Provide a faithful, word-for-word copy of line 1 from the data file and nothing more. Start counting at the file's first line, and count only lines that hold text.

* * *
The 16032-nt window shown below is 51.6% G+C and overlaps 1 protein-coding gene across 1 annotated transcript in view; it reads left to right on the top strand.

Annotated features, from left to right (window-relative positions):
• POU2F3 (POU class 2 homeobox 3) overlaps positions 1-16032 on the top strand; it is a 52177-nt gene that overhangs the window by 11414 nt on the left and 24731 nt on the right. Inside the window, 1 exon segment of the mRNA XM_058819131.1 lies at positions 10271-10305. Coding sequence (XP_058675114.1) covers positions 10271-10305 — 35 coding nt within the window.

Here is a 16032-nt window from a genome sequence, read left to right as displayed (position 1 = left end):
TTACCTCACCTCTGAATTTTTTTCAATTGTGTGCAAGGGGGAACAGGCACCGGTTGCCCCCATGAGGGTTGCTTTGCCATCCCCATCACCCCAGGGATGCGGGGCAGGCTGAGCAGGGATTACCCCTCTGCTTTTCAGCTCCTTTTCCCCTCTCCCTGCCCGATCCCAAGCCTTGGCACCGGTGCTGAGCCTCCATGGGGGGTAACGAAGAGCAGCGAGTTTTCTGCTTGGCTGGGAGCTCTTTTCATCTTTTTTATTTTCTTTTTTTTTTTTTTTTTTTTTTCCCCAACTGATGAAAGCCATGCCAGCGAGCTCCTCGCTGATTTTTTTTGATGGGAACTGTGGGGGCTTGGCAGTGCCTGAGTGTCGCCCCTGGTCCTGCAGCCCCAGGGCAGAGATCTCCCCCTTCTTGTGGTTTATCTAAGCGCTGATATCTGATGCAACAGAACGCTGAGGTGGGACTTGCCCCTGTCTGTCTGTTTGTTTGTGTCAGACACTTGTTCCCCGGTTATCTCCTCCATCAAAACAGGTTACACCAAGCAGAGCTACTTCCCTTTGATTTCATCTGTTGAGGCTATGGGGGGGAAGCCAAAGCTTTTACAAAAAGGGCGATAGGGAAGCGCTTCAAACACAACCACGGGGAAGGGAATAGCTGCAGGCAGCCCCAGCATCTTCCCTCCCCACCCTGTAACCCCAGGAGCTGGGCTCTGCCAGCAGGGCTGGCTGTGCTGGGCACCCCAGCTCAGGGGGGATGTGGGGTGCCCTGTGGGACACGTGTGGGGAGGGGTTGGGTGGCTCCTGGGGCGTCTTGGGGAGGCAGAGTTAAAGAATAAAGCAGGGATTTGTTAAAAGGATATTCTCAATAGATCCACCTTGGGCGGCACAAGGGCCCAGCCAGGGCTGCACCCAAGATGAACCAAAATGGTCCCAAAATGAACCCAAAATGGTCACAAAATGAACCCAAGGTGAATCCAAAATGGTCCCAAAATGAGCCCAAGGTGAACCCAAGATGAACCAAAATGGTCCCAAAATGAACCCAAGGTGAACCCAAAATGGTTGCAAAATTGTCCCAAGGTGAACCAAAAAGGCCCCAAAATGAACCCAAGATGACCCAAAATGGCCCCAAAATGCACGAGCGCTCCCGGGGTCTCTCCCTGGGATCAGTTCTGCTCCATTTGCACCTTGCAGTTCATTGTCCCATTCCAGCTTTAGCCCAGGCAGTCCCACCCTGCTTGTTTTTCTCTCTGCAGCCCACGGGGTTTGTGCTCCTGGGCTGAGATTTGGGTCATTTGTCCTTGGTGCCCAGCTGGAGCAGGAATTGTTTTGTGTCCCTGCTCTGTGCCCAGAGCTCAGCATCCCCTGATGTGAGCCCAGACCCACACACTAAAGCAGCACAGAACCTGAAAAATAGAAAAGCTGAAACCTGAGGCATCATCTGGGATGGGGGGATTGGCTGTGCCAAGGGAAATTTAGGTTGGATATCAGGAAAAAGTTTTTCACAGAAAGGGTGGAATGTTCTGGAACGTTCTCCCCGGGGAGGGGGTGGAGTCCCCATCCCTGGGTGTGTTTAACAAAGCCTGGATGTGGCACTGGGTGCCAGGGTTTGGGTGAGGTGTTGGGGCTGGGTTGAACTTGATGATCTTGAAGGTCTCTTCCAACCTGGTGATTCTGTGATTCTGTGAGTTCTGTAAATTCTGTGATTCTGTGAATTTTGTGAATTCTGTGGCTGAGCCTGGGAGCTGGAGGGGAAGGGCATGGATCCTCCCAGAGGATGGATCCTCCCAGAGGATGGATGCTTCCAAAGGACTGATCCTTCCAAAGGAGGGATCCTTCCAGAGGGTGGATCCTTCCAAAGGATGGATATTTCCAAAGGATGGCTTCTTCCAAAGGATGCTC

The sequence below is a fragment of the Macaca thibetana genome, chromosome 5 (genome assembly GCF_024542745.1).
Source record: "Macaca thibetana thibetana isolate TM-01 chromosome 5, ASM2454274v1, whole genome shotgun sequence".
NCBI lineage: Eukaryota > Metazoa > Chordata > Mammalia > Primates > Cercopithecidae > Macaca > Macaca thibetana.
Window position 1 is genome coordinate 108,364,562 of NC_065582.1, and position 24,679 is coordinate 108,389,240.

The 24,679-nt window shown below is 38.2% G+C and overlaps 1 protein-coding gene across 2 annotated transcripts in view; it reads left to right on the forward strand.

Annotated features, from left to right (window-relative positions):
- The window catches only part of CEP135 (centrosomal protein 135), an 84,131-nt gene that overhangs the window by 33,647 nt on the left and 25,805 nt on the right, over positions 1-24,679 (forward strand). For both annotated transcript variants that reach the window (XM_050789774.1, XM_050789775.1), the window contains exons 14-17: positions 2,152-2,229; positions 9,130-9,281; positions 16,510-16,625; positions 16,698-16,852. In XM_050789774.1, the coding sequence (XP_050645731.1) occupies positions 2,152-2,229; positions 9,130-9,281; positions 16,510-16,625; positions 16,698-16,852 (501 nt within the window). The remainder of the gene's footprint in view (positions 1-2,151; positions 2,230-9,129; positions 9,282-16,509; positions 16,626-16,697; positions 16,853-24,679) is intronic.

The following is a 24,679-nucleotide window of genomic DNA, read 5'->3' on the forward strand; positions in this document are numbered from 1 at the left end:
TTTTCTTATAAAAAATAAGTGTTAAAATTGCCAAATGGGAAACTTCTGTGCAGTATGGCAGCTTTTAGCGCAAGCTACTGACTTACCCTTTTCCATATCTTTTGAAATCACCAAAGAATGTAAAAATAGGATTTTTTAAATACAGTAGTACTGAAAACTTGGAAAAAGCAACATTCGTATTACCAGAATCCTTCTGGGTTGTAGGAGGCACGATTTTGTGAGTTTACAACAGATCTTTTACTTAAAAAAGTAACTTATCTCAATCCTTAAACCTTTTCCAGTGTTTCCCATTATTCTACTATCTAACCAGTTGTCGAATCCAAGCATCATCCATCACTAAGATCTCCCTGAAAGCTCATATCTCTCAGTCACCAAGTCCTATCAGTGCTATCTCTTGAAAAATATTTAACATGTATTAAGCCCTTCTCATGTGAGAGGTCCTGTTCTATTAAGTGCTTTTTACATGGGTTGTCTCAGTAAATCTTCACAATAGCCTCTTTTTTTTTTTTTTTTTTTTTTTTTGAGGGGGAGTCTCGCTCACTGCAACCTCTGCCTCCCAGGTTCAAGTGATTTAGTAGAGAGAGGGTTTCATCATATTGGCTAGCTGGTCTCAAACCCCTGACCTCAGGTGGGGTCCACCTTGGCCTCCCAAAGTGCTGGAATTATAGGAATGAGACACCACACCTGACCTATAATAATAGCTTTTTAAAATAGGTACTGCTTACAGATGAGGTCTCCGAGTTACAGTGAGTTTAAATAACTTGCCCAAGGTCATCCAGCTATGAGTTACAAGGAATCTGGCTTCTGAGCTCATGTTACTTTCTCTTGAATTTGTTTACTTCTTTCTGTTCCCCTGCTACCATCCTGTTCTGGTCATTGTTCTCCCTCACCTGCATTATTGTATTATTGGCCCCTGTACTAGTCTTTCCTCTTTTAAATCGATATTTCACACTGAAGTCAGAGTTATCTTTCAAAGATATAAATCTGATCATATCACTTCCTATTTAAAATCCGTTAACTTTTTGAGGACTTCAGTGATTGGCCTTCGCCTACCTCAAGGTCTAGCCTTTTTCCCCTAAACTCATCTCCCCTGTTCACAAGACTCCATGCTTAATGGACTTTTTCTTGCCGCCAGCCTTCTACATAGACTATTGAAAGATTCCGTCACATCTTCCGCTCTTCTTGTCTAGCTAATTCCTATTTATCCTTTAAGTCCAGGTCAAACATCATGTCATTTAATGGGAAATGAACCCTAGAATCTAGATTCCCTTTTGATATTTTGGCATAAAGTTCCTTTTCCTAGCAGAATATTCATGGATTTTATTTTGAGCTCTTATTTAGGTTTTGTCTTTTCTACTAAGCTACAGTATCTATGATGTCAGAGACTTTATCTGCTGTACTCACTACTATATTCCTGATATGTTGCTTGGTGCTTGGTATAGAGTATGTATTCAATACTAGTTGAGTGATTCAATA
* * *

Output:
The 16032-nt window shown below is 51.6% G+C and overlaps 1 protein-coding gene across 1 annotated transcript in view; it reads left to right on the top strand.